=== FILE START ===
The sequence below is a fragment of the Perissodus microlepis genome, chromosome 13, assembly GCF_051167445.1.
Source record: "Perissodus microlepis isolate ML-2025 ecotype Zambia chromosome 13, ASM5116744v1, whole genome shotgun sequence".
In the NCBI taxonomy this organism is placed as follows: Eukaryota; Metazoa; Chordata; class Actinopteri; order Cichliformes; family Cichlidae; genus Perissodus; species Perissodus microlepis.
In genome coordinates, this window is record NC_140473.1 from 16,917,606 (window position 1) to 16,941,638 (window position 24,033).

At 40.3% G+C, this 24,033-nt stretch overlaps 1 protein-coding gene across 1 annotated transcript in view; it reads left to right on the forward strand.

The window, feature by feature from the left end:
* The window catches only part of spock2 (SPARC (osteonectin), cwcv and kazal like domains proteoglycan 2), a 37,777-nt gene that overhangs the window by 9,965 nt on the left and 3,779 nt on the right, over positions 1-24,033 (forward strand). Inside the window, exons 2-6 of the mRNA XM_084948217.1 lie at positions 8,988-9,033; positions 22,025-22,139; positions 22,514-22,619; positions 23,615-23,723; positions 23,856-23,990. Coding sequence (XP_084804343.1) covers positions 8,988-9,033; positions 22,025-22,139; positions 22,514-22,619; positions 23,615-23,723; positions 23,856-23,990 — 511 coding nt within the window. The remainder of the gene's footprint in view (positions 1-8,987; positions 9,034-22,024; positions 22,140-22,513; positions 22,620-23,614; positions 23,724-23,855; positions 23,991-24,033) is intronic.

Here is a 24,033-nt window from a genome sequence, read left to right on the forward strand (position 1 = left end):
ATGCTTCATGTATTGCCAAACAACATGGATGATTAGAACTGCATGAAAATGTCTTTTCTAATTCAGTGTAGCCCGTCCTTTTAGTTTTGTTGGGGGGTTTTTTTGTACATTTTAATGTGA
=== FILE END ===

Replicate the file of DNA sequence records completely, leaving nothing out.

The sequence below is a fragment of the Perissodus microlepis genome, chromosome 13, assembly GCF_051167445.1.
Source record: "Perissodus microlepis isolate ML-2025 ecotype Zambia chromosome 13, ASM5116744v1, whole genome shotgun sequence".
In the NCBI taxonomy this organism is placed as follows: Eukaryota; Metazoa; Chordata; class Actinopteri; order Cichliformes; family Cichlidae; genus Perissodus; species Perissodus microlepis.
In genome coordinates, this window is record NC_140473.1 from 16,917,606 (window position 1) to 16,941,638 (window position 24,033).

At 40.3% G+C, this 24,033-nt stretch overlaps 1 protein-coding gene across 1 annotated transcript in view; it reads left to right on the forward strand.

The window, feature by feature from the left end:
* The window catches only part of spock2 (SPARC (osteonectin), cwcv and kazal like domains proteoglycan 2), a 37,777-nt gene that overhangs the window by 9,965 nt on the left and 3,779 nt on the right, over positions 1-24,033 (forward strand). Inside the window, exons 2-6 of the mRNA XM_084948217.1 lie at positions 8,988-9,033; positions 22,025-22,139; positions 22,514-22,619; positions 23,615-23,723; positions 23,856-23,990. Coding sequence (XP_084804343.1) covers positions 8,988-9,033; positions 22,025-22,139; positions 22,514-22,619; positions 23,615-23,723; positions 23,856-23,990 — 511 coding nt within the window. The remainder of the gene's footprint in view (positions 1-8,987; positions 9,034-22,024; positions 22,140-22,513; positions 22,620-23,614; positions 23,724-23,855; positions 23,991-24,033) is intronic.

Here is a 24,033-nt window from a genome sequence, read left to right on the forward strand (position 1 = left end):
ATGCTTCATGTATTGCCAAACAACATGGATGATTAGAACTGCATGAAAATGTCTTTTCTAATTCAGTGTAGCCCGTCCTTTTAGTTTTGTTGGGGGGTTTTTTTGTACATTTTAATGTGA